The SDG Academy recently wrapped up filming for its new MOOC on climate science, taught by climate expert Michael Mann. Keep reading for a behind-the-scenes sneak peek!
“There is no more noble pursuit than fighting to make sure that our political debate over climate change, and what to do about it, is informed by objective, sound, scientific evidence.”
Leading climate expert and Distinguished Professor of Atmospheric Science Dr. Michael Mann often finds himself wearing multiple hats as a climate scientist, educator, advocate. As lead author of the 2001 Intergovernmental Panel on Climate Change (IPCC) Report, organizing committee chair for the National Academy of Sciences Frontiers of Science in 2003, and recipient of NOAA’s outstanding publication award in 2002, among others, Mann has been recognized by Scientific American as one of the “fifty leading visionaries in science and technology.”
Additionally, Mann has a mission to translate the deep science behind climate change for the general public, reflected in his recent collaboration with the SDG Academy to produce a massive open online course (MOOC) on climate science.
Earlier this month, three days of course filming took place at the Penn State Department of Meteorology and Atmospheric Science. Mann brought together perspectives across diverse branches of science to explain the deep, complex—and beautiful—inner workings of the climate system. He created a framework for understanding and interpreting climate models and how they can be used to make projections about future climate change impacts on both people and the planet. Mann described his own contributions to the climate science dialogue, going back in time through his research on prehistoric climate data from ice cores samples and tree rings. These prehistoric climate archives demonstrate the dramatic effect that humans have been having on the climate since the industrial revolution.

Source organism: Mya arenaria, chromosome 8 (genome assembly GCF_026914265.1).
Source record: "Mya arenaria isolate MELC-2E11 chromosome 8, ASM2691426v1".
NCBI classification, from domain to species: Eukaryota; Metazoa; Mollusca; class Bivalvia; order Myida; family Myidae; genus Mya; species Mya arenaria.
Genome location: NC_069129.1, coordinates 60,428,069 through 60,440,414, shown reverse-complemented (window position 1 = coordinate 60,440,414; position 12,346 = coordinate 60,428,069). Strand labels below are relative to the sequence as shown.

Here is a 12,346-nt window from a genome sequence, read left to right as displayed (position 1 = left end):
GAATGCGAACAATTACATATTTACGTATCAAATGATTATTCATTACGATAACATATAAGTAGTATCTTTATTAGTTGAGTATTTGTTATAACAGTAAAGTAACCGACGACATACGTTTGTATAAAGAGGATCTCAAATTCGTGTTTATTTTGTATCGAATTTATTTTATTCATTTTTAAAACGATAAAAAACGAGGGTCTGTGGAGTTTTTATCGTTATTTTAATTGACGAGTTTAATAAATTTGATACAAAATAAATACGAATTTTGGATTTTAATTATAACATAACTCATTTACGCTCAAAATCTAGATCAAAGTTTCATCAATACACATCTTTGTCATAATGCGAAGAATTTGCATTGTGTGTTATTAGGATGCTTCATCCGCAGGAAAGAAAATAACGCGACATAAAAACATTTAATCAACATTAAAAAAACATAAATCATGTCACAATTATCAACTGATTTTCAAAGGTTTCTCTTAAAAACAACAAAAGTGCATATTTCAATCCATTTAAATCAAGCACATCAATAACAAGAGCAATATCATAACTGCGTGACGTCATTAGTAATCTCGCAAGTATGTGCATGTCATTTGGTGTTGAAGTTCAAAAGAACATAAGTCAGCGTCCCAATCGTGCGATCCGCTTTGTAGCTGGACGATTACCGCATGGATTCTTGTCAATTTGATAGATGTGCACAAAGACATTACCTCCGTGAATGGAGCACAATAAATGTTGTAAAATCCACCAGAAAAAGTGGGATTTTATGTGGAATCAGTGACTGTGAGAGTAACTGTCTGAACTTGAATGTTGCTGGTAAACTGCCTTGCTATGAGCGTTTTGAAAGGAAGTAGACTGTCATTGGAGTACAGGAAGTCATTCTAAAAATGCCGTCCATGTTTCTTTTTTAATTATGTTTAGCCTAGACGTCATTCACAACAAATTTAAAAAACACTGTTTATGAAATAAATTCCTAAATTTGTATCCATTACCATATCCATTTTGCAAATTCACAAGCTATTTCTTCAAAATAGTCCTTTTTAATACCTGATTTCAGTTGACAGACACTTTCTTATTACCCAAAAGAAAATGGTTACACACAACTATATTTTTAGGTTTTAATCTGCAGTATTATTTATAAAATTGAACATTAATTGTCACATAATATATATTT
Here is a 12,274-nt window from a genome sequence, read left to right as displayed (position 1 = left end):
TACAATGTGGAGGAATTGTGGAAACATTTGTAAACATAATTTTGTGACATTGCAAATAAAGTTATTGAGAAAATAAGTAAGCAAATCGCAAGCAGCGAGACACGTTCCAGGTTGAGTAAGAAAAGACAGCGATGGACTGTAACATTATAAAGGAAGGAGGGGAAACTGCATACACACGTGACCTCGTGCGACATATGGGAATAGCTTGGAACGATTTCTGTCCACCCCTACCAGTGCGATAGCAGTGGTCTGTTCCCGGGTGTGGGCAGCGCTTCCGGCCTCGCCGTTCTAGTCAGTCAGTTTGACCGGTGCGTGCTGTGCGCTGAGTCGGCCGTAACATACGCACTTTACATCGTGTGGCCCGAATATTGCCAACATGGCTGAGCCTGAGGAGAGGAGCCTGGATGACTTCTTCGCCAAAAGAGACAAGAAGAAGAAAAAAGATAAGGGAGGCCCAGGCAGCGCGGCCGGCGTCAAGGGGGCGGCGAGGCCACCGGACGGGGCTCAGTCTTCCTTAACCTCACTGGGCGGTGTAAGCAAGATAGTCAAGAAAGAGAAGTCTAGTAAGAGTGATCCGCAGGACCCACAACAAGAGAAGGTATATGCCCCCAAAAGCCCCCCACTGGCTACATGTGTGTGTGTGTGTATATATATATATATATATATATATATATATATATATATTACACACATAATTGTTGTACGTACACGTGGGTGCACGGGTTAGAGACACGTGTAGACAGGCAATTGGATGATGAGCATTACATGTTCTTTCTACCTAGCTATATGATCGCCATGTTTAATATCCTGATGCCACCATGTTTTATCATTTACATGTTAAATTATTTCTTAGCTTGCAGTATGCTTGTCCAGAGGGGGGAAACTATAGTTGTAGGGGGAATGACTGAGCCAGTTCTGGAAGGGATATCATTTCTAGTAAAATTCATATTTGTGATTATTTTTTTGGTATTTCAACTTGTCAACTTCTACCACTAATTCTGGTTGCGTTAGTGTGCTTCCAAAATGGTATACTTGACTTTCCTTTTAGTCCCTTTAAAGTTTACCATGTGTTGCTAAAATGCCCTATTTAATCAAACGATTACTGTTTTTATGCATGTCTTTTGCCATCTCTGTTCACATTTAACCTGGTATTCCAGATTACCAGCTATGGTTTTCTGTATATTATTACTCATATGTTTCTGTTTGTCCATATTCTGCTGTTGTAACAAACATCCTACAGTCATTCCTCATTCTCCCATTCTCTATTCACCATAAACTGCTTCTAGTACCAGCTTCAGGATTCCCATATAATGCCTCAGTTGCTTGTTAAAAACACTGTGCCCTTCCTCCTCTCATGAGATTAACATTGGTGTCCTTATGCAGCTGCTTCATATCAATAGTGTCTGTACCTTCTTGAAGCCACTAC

On set, Dr. Mann emphasized the importance of “bringing together scientists from different directions with different tools and different knowledge bases…which has allowed us over time to increasingly conquer this interdisciplinary problem of understanding how earth’s climate system works.” Students will discover how such diverse research perspectives can be eye-opening, such as recent research that incorporates glacier physics into climate models and demonstrates the powerful effects of previously underestimated feedback loops. Such perspectives are essential to provoking responsible climate action.
Humanity has an increasingly small window of time—about 10 years— in which to reduce emissions and prevent the world from warming beyond 2°C, what many scientists have identified as a possible irreversible tipping point. In order to do so, we need a framework for science-driven policy, planning and action. The Climate Science course, with Mann at the helm, will provide this framework.
The course will launch September 2019. Stay tuned for updates!